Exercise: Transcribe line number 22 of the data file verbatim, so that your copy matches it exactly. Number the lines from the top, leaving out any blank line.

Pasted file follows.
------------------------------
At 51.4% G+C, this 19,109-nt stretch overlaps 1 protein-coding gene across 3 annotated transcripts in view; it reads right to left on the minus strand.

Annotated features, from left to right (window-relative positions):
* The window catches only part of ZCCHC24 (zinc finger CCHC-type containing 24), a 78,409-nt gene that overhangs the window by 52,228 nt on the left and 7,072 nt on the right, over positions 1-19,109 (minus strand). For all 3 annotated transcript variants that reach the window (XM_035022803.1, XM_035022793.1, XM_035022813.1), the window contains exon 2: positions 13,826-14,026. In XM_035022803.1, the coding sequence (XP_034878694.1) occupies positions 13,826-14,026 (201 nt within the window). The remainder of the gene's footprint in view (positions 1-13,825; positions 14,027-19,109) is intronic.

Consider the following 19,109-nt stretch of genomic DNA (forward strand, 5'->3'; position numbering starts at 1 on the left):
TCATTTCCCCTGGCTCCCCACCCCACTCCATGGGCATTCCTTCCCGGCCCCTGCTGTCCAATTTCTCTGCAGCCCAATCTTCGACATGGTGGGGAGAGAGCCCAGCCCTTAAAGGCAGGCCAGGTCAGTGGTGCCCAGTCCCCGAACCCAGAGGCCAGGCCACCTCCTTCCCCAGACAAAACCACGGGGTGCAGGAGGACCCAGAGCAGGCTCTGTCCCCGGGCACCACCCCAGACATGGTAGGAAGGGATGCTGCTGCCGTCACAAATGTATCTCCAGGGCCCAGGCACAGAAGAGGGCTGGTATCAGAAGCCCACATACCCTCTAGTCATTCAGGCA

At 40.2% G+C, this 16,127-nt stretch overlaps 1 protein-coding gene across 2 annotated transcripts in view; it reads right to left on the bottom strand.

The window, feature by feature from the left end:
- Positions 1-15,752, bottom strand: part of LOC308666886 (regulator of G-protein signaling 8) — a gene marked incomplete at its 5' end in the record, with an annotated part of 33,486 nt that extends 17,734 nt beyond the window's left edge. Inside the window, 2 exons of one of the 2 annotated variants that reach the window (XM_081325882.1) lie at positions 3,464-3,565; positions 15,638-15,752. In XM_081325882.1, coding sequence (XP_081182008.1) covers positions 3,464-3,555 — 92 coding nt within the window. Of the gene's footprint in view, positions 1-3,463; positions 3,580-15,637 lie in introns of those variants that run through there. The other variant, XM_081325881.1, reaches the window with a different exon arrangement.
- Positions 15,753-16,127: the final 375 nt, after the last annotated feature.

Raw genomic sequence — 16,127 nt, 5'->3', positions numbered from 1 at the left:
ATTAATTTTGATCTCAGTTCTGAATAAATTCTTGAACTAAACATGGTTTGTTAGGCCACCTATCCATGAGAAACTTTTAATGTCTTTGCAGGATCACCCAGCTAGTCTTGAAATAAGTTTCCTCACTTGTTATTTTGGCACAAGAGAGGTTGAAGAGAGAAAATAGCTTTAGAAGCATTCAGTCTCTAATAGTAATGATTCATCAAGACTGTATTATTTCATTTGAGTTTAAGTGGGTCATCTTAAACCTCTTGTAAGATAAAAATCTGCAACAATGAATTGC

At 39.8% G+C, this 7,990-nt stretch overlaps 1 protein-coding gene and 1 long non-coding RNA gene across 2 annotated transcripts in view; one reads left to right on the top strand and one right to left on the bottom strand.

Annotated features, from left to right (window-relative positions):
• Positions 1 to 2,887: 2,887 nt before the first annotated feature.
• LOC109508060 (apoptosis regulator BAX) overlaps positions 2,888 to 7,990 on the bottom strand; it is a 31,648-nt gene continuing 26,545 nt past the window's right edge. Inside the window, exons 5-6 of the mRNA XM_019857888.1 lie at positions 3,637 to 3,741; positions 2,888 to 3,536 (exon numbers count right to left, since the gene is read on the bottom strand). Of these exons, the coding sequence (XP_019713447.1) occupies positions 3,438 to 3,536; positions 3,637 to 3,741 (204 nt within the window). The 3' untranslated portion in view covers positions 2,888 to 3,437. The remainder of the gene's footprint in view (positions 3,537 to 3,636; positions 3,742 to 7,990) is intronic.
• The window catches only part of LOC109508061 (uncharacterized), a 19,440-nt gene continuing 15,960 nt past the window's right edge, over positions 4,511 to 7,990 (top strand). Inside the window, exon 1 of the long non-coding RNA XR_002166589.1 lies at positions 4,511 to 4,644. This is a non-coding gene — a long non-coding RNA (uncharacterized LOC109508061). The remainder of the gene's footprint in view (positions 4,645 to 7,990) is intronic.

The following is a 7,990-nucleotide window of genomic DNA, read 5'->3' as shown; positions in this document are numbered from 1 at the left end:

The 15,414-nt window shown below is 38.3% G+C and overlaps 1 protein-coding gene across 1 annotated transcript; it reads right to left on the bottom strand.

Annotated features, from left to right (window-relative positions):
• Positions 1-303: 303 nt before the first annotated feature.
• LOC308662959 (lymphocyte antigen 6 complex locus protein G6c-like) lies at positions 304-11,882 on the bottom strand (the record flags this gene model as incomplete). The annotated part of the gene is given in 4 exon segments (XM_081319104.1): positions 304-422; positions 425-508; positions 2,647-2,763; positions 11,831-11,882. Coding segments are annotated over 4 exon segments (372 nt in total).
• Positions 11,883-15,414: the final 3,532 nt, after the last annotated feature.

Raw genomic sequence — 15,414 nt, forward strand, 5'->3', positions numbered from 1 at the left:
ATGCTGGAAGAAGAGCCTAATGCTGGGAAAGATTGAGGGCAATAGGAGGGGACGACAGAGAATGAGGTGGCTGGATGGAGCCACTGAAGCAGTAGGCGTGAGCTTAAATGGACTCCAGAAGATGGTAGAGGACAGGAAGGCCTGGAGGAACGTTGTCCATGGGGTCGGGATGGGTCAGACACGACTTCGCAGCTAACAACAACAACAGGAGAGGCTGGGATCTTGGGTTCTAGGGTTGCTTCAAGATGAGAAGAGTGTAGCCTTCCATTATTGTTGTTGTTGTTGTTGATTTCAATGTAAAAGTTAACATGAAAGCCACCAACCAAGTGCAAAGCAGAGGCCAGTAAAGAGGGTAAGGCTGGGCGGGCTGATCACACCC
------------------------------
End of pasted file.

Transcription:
• Positions 11,883-15,414: the final 3,532 nt, after the last annotated feature.